April ICD-10 Action Items
by Leigh-Ann Renz, 4.13.15
Meeting ICD-10 Compliance for Mental / Behavioral Health, Psychiatry and Substance Usage
April Item #1: Schedule Testing with Your Payers
Ultimately, the success of ICD-10 depends on the exchange of information between practices and payers: will organizations submit their claims correctly – and will payers process and reimburse ICD-10 claims? To that end, the single most important thing you can do to ensure practice viability during the ICD-10 transition is to be in close communication with your payers and follow their ICD-10 directives.
When will they be ICD-10 ready? Are they offering webinars or trainings about ICD-10? When do they want you to start testing? Will they require dual coding – and if so, when? Contact each of your payers and nail down these details, even if it means that you will be on multiple timelines for claims for a while. Start testing with each payer as early as possible, to ensure that both sides have plenty of time to work out any kinks before the 10.1.15 deadline.
By contacting your payers, you may also gain some educational resource materials for your practice. Many clearinghouses are offering free training webinars with valuable information, and some of them even have ICD-9 to ICD-10 conversion tools available on their websites. Once you know what your payers expect and how they might be able to assist you in the process, the easier it will be to create and implement a plan for your agency.
April Item #2: Update Your Practice
Have a meeting with everyone in your agency, now. Even if you don’t have all of the details nailed down or aren’t sure how it will all play out, make sure that your employees understand that ICD-10 is a huge deal, it will impact reimbursements significantly, and everyone needs to be ready to assist during this transition.
The key points to emphasize are:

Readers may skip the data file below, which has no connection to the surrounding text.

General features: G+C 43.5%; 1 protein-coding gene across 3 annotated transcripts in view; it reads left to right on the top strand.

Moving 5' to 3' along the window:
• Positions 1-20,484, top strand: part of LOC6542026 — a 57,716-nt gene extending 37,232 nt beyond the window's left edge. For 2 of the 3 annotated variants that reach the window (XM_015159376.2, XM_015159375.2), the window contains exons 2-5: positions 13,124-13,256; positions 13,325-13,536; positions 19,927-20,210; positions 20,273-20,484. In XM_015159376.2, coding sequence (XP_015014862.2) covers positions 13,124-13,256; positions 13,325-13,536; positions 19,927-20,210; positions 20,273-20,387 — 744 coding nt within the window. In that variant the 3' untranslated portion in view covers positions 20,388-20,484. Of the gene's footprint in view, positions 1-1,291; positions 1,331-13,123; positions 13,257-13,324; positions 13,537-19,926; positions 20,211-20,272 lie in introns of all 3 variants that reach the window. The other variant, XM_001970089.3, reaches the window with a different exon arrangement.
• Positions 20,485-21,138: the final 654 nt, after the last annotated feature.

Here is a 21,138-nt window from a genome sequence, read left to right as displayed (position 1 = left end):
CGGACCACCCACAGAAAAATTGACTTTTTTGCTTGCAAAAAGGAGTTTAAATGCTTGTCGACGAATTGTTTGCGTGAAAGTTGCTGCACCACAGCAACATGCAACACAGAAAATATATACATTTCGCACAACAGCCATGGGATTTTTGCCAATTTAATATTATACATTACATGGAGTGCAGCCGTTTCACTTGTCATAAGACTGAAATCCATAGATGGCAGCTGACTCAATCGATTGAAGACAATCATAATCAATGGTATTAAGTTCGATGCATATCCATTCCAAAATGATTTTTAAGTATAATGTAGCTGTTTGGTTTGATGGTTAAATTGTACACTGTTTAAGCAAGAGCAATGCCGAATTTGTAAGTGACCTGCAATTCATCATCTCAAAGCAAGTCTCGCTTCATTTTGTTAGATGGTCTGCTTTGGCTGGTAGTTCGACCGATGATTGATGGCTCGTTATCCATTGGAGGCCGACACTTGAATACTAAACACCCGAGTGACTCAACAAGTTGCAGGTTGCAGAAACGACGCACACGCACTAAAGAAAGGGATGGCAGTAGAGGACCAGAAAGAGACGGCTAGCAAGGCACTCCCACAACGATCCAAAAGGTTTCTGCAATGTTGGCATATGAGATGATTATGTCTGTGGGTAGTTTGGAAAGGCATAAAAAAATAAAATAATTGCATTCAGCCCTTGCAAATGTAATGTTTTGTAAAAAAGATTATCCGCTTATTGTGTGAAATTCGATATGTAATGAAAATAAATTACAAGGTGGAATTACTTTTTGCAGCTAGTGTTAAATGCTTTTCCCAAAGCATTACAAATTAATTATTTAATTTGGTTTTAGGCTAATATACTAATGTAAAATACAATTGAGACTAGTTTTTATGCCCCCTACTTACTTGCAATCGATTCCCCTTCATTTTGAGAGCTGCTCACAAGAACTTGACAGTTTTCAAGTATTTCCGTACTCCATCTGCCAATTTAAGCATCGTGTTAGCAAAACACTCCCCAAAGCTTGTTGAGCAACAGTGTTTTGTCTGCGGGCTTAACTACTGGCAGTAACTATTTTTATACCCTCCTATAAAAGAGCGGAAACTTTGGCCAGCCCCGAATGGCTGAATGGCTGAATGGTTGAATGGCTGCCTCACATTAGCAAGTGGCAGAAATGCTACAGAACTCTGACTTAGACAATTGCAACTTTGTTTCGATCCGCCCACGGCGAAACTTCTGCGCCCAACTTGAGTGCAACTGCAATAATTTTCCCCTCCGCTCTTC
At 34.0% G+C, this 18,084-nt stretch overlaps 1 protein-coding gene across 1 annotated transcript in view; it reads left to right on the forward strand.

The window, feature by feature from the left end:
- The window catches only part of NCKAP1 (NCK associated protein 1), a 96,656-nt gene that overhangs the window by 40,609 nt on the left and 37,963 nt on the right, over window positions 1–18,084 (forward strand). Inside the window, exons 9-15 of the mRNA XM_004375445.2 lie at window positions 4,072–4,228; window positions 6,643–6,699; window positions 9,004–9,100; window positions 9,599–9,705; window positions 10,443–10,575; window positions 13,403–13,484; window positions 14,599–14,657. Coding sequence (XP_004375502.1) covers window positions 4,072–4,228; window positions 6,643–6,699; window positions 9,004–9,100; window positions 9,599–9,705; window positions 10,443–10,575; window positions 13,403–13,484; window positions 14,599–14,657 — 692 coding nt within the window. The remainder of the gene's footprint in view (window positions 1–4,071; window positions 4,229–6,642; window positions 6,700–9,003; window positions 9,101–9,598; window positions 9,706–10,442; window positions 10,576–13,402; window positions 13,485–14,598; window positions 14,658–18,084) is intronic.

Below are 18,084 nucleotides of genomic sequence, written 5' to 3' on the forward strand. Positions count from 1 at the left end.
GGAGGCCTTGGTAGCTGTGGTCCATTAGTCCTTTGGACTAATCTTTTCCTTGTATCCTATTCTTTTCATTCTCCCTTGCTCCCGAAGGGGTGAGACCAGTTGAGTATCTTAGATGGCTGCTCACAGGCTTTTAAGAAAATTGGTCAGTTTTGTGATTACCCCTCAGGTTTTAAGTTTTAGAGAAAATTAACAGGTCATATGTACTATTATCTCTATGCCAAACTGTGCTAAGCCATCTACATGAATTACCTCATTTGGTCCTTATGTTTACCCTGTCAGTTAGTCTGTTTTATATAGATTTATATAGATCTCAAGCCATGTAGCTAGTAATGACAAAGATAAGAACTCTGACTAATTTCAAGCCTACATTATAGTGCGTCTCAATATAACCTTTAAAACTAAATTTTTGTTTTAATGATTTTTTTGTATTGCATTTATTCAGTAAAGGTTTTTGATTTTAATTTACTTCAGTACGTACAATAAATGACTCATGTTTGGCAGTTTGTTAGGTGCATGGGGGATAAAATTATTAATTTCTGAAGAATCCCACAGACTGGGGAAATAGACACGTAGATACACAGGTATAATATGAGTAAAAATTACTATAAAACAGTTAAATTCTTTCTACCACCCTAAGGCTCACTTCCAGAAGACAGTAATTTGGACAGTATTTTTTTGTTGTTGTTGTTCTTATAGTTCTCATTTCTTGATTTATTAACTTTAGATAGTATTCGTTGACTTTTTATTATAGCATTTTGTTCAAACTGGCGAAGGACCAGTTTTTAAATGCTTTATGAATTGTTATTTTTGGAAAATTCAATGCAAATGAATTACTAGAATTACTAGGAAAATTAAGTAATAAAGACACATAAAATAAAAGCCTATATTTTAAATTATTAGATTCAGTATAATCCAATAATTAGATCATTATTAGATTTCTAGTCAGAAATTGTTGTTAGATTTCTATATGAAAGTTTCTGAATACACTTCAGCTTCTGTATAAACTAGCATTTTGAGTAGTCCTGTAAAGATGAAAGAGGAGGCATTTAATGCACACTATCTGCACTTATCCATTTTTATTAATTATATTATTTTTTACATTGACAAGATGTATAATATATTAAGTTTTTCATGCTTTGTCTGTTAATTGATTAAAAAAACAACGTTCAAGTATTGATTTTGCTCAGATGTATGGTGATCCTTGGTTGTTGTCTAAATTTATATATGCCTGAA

- The burden falls to the providers, especially for mental & behavioral health: it is the diagnosis codes that are changing, not CPT codes – and therefore the providers have to significantly change their diagnosis methods. It can’t be left to the Billing Team!
- It’s a big deal. Even though mental / behavioral health is only a small percentage of the 11,000 ICD-9 codes that will become 68,000 ICD-10 codes, payers will be maxed to capacity processing this volume of conversions. Experts are predicting that practices need to have at least six months’ financial reserves in order to weather this storm! It is a big deal and not something that can be left to the last minute. Detailed preparation and testing are essential.
- DSM codes are ICD codes! We’ve heard time and again from mental & behavioral health care providers “I don’t need to worry about ICD-10, because I diagnose with DSM”. The DSM is simply a guide to picking the right ICD code! All claims with dates of service 10.1.15 and after must be coded in ICD-10. The good news is that the DSM-5 provides both ICD-9 and ICD-10 codes, making the transition for mental / behavioral health infinitely easier than general medicine. Make sure your providers are using DSM-5 now to assist with the ICD-10 change-over. Click here for details.
- Everyone needs to help. Remember the 5010 debacle? For many practices, it was an all-hands-on-deck situation to get billing back on track and revenue flowing smoothly again. ICD-10 is expected to be bigger and badder – and all employees should assist in the process.
Have everyone keep their eyes & ears open to feedback from other agencies, resources available through professional organizations, and ideas on how to proceed. Plan on holding monthly ICD-10 meetings with your staff to keep them in the loop. Make sure everyone understands that they may be called on for extra help, if needed, during this process.
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(Disclaimer: Ultimately, it is the responsibility of each practice to ensure coding compliance. PIMSY EMR/SMIS has gathered information from various resources believed to be authorities in their field. However, neither PIMSY EMR/SMIS – nor its employees – nor the authors – warrant that the information is in every respect accurate and/or complete. PIMSY EMR/SMIS assumes no responsibility for use of the information provided. Neither PIMSY EMR/SMIS – nor its employees – nor the authors – shall be responsible for, and expressly disclaim liability for, damages of any kind arising out of the use of, reference to, or reliance on, the content of these educational materials. These materials are for informational purposes only. PIMSY EMR/SMIS does not provide medical, legal, financial or other professional advice and readers are encouraged to consult a professional advisor for such advice.)